Meditation Sounds – a mindfulness challenge. You think it’s easy: How to beat a gong gently and mindfully and yet powerfully. Your state of mind manifests itself in the way you make the gong sound.
It’s so ordinary. It’s about mindfulness and everyday things: beating a gong.
I first had to beat a gong when I visited a long Zen retreat – a sesshin – many years ago. A meditation seminar with a great master – Sasaki Roshi.
We saw this master only from time to time – when we presented him our answer or non-answer to our koan. Koans are meditation tools – questions without answers. We then sat in front of a large gong attached to a frame. And when a person left the Roshi’s room and it was my turn, I had to announce myself by beating the gong.
I had to beat exactly in the right way. If it was not strong enough, there was no sound. If the beat was too strong, the gong and its frame fall all the way rumbling down a long staircase. Even if the gong was beaten without complications, the Roshi knew my state.
Running, kneeling, hands on each other – Gasho. If I made a little mistake, the master took his bell and I was dismissed even before I could say anything. Until the next try the next day.
It is an enormous mindfulness exercise to beat the gong. Of course, you can hit the metal wildly. Then there is a noise. This may be good to indicate that a break is coming to an end.
Meditation sounds. The sound can be very melodic or dull. Every stroke is unique. Pay attention to the differences. Try to produce a melodic tone.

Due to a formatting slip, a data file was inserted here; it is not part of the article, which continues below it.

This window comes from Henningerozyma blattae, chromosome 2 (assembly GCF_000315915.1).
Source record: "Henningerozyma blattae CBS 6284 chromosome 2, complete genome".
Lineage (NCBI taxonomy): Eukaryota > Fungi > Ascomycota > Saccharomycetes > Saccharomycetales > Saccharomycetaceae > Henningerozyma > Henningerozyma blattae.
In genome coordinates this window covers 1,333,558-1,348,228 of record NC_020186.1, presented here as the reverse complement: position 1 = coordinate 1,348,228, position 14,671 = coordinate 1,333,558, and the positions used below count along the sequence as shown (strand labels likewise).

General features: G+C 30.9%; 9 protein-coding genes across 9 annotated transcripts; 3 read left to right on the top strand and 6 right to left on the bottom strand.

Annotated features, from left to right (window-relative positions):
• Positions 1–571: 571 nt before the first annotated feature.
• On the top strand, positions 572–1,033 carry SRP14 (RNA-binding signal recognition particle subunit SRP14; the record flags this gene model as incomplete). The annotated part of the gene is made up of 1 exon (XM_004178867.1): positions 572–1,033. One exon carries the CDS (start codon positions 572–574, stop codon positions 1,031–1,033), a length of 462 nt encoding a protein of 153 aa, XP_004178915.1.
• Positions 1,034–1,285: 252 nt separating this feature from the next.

You can hit the gong gently and mindfully and yet powerfully. Your state of mind manifests itself in the way you hit the gong. Try to make a silent sound.
Every little variation changes the sound. Is it really round and melodic? Does it sound really good? I notice that the first beat usually sounds wonderful spontaneously. Then I try to beat in exactly the same way. That seems almost impossible.
It is a challenge, to beat the gong mindfully and gently and to produce three sounds, not too loud and not too quiet and at the same time fully melodic. Was the first beat quiet and the last one too loud?
Let the sound fade gently after each beat. It’s amazing how long it still goes on.
Shamans use their drum as a vehicle. That is, they follow the sound with their mind and their spirit wanders into other worlds and levels of reality. This is also possible with a gong or a singing bowl.
A beautiful sound invites you to travel. It is like a vehicle for the mind. You board on the sound and travel. A journey into the vast space and into silence. I follow a sound as it vibrates and moves on, spreading in all directions and the mind goes into the state without thoughts and into the non-dual realm where there is no subject-object relationship and no ego. Just as a trace of paint dissolves in the water. No thoughts and fully awake. Meditation sound.
Whether you take a gong or a singing bowl is probably a matter of taste. I use singing bowls. Much simpler are cymbals. If you hold them by their bands and strike them mindfully, there is almost always a beautiful sound.
Meditation sounds. Hitting the gong well is not easy. The only thing that helps is to practice.